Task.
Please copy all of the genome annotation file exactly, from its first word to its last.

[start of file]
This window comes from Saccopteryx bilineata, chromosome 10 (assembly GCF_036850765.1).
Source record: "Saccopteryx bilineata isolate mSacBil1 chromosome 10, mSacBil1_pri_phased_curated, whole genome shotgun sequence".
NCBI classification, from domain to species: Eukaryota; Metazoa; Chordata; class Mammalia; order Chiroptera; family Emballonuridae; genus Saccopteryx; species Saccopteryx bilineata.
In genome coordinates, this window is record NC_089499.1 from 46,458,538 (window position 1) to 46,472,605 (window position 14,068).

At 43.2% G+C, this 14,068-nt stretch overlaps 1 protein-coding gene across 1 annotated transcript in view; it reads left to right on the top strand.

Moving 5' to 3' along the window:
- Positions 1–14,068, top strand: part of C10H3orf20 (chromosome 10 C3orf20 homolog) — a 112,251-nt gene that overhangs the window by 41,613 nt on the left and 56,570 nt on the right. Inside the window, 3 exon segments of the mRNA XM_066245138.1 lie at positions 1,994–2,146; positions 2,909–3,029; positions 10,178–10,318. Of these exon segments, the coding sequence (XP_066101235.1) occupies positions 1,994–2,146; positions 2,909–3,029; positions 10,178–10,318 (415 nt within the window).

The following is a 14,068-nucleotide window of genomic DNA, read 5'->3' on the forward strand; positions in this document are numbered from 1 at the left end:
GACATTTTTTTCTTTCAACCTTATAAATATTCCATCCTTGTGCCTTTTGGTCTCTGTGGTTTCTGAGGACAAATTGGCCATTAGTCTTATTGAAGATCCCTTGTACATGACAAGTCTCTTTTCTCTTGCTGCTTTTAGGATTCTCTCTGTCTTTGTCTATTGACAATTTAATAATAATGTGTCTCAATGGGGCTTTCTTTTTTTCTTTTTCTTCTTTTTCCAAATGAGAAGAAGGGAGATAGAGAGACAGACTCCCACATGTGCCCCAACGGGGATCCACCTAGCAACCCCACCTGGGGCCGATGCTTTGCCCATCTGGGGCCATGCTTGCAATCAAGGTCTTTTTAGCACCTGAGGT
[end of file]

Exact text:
This window comes from Saccopteryx bilineata, chromosome 10 (assembly GCF_036850765.1).
Source record: "Saccopteryx bilineata isolate mSacBil1 chromosome 10, mSacBil1_pri_phased_curated, whole genome shotgun sequence".
NCBI classification, from domain to species: Eukaryota; Metazoa; Chordata; class Mammalia; order Chiroptera; family Emballonuridae; genus Saccopteryx; species Saccopteryx bilineata.
In genome coordinates, this window is record NC_089499.1 from 46,458,538 (window position 1) to 46,472,605 (window position 14,068).

At 43.2% G+C, this 14,068-nt stretch overlaps 1 protein-coding gene across 1 annotated transcript in view; it reads left to right on the top strand.

Moving 5' to 3' along the window:
- Positions 1–14,068, top strand: part of C10H3orf20 (chromosome 10 C3orf20 homolog) — a 112,251-nt gene that overhangs the window by 41,613 nt on the left and 56,570 nt on the right. Inside the window, 3 exon segments of the mRNA XM_066245138.1 lie at positions 1,994–2,146; positions 2,909–3,029; positions 10,178–10,318. Of these exon segments, the coding sequence (XP_066101235.1) occupies positions 1,994–2,146; positions 2,909–3,029; positions 10,178–10,318 (415 nt within the window).

The following is a 14,068-nucleotide window of genomic DNA, read 5'->3' on the forward strand; positions in this document are numbered from 1 at the left end:
GACATTTTTTTCTTTCAACCTTATAAATATTCCATCCTTGTGCCTTTTGGTCTCTGTGGTTTCTGAGGACAAATTGGCCATTAGTCTTATTGAAGATCCCTTGTACATGACAAGTCTCTTTTCTCTTGCTGCTTTTAGGATTCTCTCTGTCTTTGTCTATTGACAATTTAATAATAATGTGTCTCAATGGGGCTTTCTTTTTTTCTTTTTCTTCTTTTTCCAAATGAGAAGAAGGGAGATAGAGAGACAGACTCCCACATGTGCCCCAACGGGGATCCACCTAGCAACCCCACCTGGGGCCGATGCTTTGCCCATCTGGGGCCATGCTTGCAATCAAGGTCTTTTTAGCACCTGAGGT